Local roller derby is as exciting to watch as it is to play
The Valkyries’ and Roughnecks’ roller derby practice at SKATES in Sand Springs
While it’s not quite as brutal as popular culture would have you believe, women’s roller derby is an intense, complex sport that requires a significant investment of time and energy. It’s also a lot of fun, both to participate in and to watch. With over 500 different certified groups in the United States—and two in Tulsa—the sport is growing, too.
The Tulsa County Roller Derby Valkyries play out of SKATES Roller Skating Entertainment and Event Center in Sand Springs (401 E. Broadway Ct. B), and the Roughneck Roller Derby is headquartered at the Ninowski Recreation Center on the Rhema Bible Church campus in Broken Arrow (1367 E. 71st St. S.). Both have new seasons starting this month, with the Valkyries at home on Saturday, Mar. 3, against the Salina Sirens, and a Roughnecks road match in Norman against the Oklahoma City Victory Dolls on Mar. 4.
A couple of things about roller derby: It has a long list of rules. It’s not as gratuitously violent as the old 1970s reputation suggests, and the games create family-friendly, fun environments. It’s a great athletic outlet for the participants, and while they definitely look cool, they’re not necessarily all punk rock or alternative. And yes, there are occasional injuries, as in any fast-paced contact sport.
There’s a lot of strategy involved, and players have to pass a basic skill test on the track as well as a written test before they’re allowed to officially compete. There are lots of rules to follow, and six different referees police the action. There are penalties, and, like in hockey, there is a penalty box. Like in basketball, players “foul out” if they receive up to seven penalties in a game.
“10 girls go out on the track; you have five from each team,” said Emily from Tulsa County Roller Derby, who is recovering from a broken ankle. “You’re going to have a girl that has a helmet cover on with a star on it—she’s our jammer. She’s the only one that can score points. Each team will have a jammer and four blockers. Your jammer wants to make it through the pack of blockers, all the way around the track, and however many of the opposing team members she passes is how many points she scores. Each team can be scoring points at the same time, and you want to strategize how to not let the other jammer through while getting yours through. It’s the only sport where you’re playing offense and defense at the same time.”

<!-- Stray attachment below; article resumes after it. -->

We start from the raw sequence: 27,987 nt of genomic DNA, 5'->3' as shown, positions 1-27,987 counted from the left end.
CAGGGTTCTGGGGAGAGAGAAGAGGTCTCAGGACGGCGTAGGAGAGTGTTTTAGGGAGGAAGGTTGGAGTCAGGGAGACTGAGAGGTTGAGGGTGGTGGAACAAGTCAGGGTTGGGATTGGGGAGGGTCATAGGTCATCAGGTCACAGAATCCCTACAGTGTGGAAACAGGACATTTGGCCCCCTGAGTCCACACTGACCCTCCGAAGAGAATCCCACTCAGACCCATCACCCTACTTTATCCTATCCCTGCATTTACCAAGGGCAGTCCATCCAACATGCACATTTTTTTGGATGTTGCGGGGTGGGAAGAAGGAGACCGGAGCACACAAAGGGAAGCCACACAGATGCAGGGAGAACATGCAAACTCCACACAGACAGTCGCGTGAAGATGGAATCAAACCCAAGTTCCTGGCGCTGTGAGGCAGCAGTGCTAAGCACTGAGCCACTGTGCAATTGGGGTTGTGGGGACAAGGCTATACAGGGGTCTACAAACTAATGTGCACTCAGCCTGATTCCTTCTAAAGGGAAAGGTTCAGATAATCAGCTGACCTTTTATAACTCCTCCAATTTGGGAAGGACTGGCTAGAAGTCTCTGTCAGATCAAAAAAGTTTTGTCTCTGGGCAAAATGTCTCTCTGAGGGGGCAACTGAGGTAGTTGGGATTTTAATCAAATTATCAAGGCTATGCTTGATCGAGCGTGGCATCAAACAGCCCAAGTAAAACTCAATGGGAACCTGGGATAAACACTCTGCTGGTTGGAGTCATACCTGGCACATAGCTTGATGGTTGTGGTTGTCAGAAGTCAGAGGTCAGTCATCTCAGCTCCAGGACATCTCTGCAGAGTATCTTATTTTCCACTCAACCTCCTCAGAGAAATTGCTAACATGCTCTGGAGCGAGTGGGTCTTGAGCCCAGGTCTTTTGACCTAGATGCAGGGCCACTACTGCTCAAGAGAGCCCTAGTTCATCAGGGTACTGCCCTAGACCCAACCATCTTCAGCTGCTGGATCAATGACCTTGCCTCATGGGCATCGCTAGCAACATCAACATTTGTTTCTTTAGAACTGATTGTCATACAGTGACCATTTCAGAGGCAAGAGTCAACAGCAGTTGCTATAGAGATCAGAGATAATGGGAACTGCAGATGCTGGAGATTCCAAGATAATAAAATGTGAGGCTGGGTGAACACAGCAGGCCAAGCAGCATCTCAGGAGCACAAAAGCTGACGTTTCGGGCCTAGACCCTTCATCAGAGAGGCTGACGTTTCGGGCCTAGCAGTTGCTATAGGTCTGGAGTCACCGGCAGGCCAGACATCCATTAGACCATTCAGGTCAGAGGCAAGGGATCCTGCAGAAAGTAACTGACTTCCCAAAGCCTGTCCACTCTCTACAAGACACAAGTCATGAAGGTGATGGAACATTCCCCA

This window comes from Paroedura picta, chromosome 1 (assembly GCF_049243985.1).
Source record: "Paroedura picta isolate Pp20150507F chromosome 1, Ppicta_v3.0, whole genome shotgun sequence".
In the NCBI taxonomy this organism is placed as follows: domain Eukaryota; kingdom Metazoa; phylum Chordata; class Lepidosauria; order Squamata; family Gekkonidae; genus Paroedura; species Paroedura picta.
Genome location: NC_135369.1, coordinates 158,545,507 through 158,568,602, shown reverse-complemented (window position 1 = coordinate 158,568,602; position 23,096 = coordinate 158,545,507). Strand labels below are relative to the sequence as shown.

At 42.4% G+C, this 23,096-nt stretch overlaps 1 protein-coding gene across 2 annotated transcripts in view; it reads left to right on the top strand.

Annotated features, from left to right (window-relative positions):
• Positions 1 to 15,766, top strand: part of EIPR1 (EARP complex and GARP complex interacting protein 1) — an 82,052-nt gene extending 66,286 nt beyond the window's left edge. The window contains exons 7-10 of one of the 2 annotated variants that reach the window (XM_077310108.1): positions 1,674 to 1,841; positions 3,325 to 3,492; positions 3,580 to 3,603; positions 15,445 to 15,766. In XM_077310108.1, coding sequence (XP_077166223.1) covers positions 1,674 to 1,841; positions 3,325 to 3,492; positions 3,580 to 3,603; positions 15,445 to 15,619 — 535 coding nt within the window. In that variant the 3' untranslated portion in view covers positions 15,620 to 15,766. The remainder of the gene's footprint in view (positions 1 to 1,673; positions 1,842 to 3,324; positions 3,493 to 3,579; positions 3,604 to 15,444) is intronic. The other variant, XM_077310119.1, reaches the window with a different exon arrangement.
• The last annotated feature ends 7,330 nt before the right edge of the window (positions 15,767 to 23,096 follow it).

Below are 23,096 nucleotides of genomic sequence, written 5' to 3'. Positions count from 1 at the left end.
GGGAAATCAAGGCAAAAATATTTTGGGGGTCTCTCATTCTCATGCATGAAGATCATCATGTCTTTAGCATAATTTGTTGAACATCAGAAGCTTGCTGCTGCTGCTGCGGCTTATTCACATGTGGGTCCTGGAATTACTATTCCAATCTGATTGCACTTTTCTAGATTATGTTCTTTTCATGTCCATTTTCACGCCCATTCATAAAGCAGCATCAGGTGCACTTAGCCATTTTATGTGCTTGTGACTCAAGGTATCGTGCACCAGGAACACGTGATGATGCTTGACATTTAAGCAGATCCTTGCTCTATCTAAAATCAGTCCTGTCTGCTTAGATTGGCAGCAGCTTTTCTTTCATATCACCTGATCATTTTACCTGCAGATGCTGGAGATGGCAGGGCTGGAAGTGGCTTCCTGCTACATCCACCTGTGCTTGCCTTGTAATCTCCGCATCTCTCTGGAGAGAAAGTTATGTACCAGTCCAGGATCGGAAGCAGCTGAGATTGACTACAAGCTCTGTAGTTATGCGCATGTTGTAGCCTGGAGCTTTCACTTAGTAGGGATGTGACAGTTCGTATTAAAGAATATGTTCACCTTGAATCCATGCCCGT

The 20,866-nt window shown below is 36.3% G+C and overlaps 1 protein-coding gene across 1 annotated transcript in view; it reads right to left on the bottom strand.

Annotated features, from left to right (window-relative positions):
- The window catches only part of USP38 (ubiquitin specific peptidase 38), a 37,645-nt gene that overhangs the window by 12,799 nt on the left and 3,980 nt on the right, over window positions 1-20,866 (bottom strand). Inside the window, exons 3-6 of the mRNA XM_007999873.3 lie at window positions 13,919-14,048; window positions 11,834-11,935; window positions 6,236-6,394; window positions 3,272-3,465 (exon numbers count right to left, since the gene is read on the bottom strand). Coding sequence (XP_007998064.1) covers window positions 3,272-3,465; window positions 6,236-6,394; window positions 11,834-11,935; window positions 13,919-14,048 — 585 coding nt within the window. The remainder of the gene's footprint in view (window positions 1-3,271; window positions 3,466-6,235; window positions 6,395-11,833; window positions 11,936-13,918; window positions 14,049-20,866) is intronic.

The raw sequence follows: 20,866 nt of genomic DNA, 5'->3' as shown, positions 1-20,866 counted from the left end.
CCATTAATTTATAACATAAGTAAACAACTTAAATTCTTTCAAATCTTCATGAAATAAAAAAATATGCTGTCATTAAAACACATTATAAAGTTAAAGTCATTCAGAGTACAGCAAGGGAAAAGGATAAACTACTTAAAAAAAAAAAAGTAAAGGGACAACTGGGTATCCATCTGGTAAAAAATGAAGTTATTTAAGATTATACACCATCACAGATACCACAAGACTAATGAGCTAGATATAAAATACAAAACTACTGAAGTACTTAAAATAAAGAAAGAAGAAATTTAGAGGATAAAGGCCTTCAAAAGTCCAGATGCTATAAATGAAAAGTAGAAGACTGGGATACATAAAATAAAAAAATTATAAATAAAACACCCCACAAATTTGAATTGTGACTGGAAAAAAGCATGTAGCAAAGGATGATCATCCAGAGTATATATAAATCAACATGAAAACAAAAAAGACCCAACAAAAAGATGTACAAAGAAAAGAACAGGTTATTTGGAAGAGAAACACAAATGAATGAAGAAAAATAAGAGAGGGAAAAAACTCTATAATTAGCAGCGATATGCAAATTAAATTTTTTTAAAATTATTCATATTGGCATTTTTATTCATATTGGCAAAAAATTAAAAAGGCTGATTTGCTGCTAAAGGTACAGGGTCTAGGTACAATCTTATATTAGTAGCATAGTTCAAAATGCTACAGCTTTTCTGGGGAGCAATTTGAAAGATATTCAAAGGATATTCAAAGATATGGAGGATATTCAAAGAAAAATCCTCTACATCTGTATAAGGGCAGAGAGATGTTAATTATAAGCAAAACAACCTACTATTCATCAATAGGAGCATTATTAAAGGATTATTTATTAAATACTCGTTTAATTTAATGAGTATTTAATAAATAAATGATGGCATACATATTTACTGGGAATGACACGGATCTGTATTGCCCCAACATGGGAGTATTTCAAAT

“People think it’s a bunch of badass, hard-hitting chicks like the 1970s—it’s okay, it makes them interested, but sometimes they’re disappointed,” said the Valkyries’ president, Teresa (aka “Evil”), who is skating again after ACL surgery last October. “It’s a real sport. I’m a mom, I got kids and a full-time job, but this is my thing. I just love it. I did not realize how much I loved that competitiveness with a team.”
The skaters are a mix of former athletes and people who saw a game and, as they say, were “bitten by the derby bug.” Most players range in age from mid-20s to mid-30s, and many have been doing it for years.